But by 1916, the university had picked up and relocated to the Homewood property, leaving Levering Hall behind. The building now known as Merrick Barn, a 19th-century dairy barn, was home to a barber shop and snack bar and served as the main campus hangout from 1916 until 1929.
The present-day Levering Hall operated as a campus branch of the YMCA from 1929 until 1969, when it was purchased by the university and turned into a student union. Over the years it has expanded to include dining options and event spaces, including the Arellano Theater and the adjoining Glass Pavilion, which opened in 1974. But the student body quickly outgrew those spaces, and calls for a multipurpose student center persisted.
A 2003 report by the university's first Commission on Undergraduate Education recommended developing "campus facilities to support the need for informal, social interaction as well as for group study." In a 2011 survey, undergraduate students who were asked to rank needs on the Homewood campus overwhelmingly identified a student center as their No. 1 priority.
Beginning in 2014, the university worked with an architectural firm on a feasibility study and preliminary concept design, a process that included two student focus groups. The findings reinforced the need for a student center on campus and confirmed the Mattin Center area as the best location.
"It's so inspiring to see an entire century of student advocacy and SGA advocacy culminate in this incredible moment," said senior AJ Tsang, executive president of JHU's Student Government Association and a vocal supporter of efforts to build a student center on the campus.
"It's so exciting, too, because I think the student center is really going to revolutionize student life at Hopkins. I think it will be a platform for creating a more positive culture around mental health, diversity and inclusion, civic engagement, and so much more. And I really hope it will be an inclusive and accessible space where students from all across Hopkins can come together and celebrate what it means to be a Blue Jay."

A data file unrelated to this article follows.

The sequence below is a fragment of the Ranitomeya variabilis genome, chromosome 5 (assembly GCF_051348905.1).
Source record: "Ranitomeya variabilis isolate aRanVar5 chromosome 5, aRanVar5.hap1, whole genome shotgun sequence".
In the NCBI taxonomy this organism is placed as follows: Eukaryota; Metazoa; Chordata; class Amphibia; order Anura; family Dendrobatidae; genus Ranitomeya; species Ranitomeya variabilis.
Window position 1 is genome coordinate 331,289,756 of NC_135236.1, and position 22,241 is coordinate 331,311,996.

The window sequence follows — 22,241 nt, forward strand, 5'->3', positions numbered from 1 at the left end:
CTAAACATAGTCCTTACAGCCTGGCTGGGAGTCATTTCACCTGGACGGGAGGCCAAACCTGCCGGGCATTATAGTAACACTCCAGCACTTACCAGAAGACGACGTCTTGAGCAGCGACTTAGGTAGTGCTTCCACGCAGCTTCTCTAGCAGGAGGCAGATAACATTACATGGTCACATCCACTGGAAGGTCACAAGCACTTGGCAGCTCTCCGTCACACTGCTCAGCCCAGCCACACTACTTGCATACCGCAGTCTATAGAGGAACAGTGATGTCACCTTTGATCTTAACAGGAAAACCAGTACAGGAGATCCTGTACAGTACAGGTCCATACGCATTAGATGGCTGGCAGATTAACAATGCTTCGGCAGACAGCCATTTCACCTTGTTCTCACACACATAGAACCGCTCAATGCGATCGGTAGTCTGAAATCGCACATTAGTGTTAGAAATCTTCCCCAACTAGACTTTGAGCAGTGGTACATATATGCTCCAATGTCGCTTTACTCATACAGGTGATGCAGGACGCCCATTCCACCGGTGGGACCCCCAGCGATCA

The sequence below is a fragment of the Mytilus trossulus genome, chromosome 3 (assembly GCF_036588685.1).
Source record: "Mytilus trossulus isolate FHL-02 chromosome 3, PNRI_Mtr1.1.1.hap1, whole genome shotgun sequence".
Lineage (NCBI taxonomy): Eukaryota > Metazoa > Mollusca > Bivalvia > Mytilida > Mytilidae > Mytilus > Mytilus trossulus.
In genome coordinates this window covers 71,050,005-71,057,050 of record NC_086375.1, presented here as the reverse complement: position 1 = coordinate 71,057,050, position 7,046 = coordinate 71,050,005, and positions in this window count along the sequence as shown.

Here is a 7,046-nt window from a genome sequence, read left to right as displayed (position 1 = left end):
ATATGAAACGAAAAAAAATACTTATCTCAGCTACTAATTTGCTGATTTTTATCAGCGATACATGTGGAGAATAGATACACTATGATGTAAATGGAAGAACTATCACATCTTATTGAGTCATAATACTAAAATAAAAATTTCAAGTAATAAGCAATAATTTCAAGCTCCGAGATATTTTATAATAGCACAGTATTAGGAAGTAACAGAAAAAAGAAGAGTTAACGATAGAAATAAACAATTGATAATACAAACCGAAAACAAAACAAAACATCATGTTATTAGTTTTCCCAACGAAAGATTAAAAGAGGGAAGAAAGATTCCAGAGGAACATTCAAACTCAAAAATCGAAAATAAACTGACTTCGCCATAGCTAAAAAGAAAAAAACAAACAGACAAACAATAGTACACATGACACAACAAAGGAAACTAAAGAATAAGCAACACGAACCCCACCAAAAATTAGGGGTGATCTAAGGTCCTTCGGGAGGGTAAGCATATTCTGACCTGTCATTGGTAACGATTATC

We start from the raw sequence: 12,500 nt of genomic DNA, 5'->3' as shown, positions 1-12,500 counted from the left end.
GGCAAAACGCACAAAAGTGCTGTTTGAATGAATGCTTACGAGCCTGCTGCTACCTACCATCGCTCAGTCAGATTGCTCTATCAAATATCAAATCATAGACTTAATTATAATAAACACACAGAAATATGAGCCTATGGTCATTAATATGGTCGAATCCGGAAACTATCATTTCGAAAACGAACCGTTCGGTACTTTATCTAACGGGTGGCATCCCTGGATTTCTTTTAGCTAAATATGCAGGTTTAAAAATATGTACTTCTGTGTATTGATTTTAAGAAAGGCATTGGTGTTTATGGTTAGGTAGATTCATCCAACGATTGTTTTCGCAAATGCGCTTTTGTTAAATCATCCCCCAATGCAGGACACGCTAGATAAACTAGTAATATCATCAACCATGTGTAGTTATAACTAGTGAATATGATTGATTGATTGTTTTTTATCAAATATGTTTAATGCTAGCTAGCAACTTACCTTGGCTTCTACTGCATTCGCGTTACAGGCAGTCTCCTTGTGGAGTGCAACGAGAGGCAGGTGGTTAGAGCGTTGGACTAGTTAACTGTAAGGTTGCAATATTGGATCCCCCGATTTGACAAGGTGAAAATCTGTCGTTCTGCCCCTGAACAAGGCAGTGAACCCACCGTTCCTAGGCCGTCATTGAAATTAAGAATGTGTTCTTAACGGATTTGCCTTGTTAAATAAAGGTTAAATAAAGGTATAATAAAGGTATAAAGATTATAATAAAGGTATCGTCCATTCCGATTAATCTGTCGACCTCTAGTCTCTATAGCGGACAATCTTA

Added Lauren Paulet, a sophomore international studies major who has also been among those advocating for a student center: "Hopkins doesn't currently have as many spaces for students to get away from academics and dedicate time to ourselves. We should have a time and a space reserved for academics and other spaces available for student organizations to come together, because those organizations are what really unify us."
As for what shape the new student center will take and what it will contain, those determinations will be made with input from the university community, including students. An advisory committee with student members will play a key role in the multiyear process, Daniels said. This effort will be led by Alanna Shanahan, director of Athletics and Recreation, who will work closely with the Student Affairs and Facilities teams.
More information will be shared this spring about ways in which students can stay informed, provide feedback, and get involved.
"We are truly grateful to the many generations of students—including this one—who have advocated for such a space," Daniels wrote in his universitywide message. "Today, you can say that your legacy, your gift, has been not only to add your voices to that call, but to have had that call answered."